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Film Review: “The Sessions” Is A Raw, Wry Look At Disability And Love

Elizabeth Johnson |
October 17, 2012 | 8:57 p.m. PDT

Senior Entertainment Editor

John Hawkes as Mark O'Brien in "The Sessions" (via Fox Searchlight)
John Hawkes as Mark O'Brien in "The Sessions" (via Fox Searchlight)
A paralyzed poet who spends most of his days in an iron lung after a childhood bout of polio looks to lose his virginity at 38. The premise of “The Sessions” is lofty, ridiculous, even. But what makes it incredible is that it’s true. Even more impressive are the wit and optimism that are brought to this goodhearted film.

Based off the autobiographical writings of a Northern California-based journalist and poet, “The Sessions” tells the story of Mark O’Brien, who lives his life with humor and vigor despite being essentially paralyzed from the head down.

O’Brien, played with aplomb by John Hawkes (Academy Award-winning actor of Winter’s Bone) seeks the help of a sex surrogate to have his first sexual experience. Cheryl Cohen Greene (Helen Hunt) steps in to fill the role, forging a bond with O’Brien while helping him explore his sexuality as well as his feelings about relationships, god and more.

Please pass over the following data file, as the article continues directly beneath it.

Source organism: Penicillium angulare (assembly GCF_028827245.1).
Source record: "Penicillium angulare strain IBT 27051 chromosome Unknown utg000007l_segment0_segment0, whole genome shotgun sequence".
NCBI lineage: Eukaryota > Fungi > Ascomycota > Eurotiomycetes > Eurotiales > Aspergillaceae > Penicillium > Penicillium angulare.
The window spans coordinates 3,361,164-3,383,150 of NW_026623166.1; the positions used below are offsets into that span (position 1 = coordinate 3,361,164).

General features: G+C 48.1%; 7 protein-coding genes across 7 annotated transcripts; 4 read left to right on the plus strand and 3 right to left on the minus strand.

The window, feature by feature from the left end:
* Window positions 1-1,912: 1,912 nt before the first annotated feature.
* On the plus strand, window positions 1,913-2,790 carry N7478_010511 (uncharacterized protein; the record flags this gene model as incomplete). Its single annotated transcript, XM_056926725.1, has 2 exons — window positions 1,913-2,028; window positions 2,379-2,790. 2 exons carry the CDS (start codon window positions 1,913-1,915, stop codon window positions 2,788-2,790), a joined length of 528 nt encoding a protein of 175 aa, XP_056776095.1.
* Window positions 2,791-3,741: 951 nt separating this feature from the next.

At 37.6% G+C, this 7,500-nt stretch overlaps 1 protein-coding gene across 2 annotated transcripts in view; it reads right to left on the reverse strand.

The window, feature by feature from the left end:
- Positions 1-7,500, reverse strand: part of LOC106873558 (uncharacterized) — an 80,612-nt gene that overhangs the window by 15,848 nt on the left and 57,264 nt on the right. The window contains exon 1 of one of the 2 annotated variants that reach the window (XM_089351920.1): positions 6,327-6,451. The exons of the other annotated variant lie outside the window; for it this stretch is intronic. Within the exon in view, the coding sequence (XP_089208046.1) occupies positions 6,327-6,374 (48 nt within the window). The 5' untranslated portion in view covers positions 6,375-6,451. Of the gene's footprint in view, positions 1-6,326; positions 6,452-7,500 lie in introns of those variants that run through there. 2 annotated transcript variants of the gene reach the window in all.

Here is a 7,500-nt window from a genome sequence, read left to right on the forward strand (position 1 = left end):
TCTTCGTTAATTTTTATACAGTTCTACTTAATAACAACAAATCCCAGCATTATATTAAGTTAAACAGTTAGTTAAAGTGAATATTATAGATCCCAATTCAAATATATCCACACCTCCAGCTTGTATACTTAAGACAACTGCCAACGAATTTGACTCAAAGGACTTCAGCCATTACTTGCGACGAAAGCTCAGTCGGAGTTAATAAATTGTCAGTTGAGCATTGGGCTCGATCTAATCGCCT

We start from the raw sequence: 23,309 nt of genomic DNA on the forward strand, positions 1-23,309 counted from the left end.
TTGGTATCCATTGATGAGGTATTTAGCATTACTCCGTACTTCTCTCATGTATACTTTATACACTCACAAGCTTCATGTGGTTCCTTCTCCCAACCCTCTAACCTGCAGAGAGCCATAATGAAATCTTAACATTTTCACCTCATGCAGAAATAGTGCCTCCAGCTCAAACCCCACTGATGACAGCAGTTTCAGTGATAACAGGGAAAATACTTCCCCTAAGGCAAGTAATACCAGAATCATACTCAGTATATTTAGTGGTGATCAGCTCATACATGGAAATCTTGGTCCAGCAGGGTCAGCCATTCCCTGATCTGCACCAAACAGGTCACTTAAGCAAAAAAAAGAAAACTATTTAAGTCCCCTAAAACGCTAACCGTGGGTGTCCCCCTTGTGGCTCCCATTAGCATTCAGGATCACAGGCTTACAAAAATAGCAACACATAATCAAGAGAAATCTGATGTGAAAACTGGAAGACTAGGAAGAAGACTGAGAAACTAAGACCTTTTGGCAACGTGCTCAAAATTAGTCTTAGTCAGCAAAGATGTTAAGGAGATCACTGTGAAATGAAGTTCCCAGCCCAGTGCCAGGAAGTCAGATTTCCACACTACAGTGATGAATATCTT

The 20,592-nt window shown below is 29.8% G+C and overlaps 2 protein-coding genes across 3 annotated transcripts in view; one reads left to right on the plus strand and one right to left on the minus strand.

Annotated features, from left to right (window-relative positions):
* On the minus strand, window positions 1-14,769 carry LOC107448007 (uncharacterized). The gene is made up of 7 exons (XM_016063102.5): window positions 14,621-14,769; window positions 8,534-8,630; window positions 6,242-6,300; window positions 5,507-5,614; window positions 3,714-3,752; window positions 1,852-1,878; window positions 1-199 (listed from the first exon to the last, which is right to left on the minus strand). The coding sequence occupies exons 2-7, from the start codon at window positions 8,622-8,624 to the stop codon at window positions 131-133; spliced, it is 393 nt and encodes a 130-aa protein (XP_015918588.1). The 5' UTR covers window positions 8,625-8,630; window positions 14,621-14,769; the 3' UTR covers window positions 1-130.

Throughout the film, O’Brien also receives the advice of his priest and confidant, Father Brendan (William H. Macy), who offers pragmatic wisdom while humorously supporting O’Brien’s decision to pay for sex out of wedlock (albeit in a therapeutic context).

While the topics addressed in “The Sessions” are ambitious – ranging from religion to disability – the film manages to illustrate one man’s struggle with finding love and compassion in a way that is both universal and singular, but never clichéd or maudlin.

Helen Hunt plays sex surrogate Cheryl Cohen Greene (via Fox Searchlight)
Helen Hunt plays sex surrogate Cheryl Cohen Greene (via Fox Searchlight)
One of the film’s strengths is screenwriter and director Ben Lewin’s insistence not to shy away from uncomfortable moments, instead taking an unflinching look at the most honest aspects of O’Brien’s life: the quiet solitude of nights spent alone in his iron lung; the pure awkwardness of a disabled man’s first experience of intercourse.

Hawkes and Hunt can be credited with delivering performances that are not only emotionally impressive, but also physically. As O’Brien spends time outside of his iron lung lying on a gurney, the demands of Hawkes’ role are evident. Hunt, too, brings realism to the tricky logistics of the film’s sexual moments. 

“The Sessions” could easily become mired in questions of life and love. But an intelligent script and well-shaped characters ensure that O’Brien’s saga is one of wry self-degradation and light-hearted honesty.

"The Sessions" opens in limited release Oct. 19, and opens in more theaters Oct. 26. See showtimes here.

Reach Senior Entertainment Editor Elizabeth Johnson here. Follow her on Twitter here.



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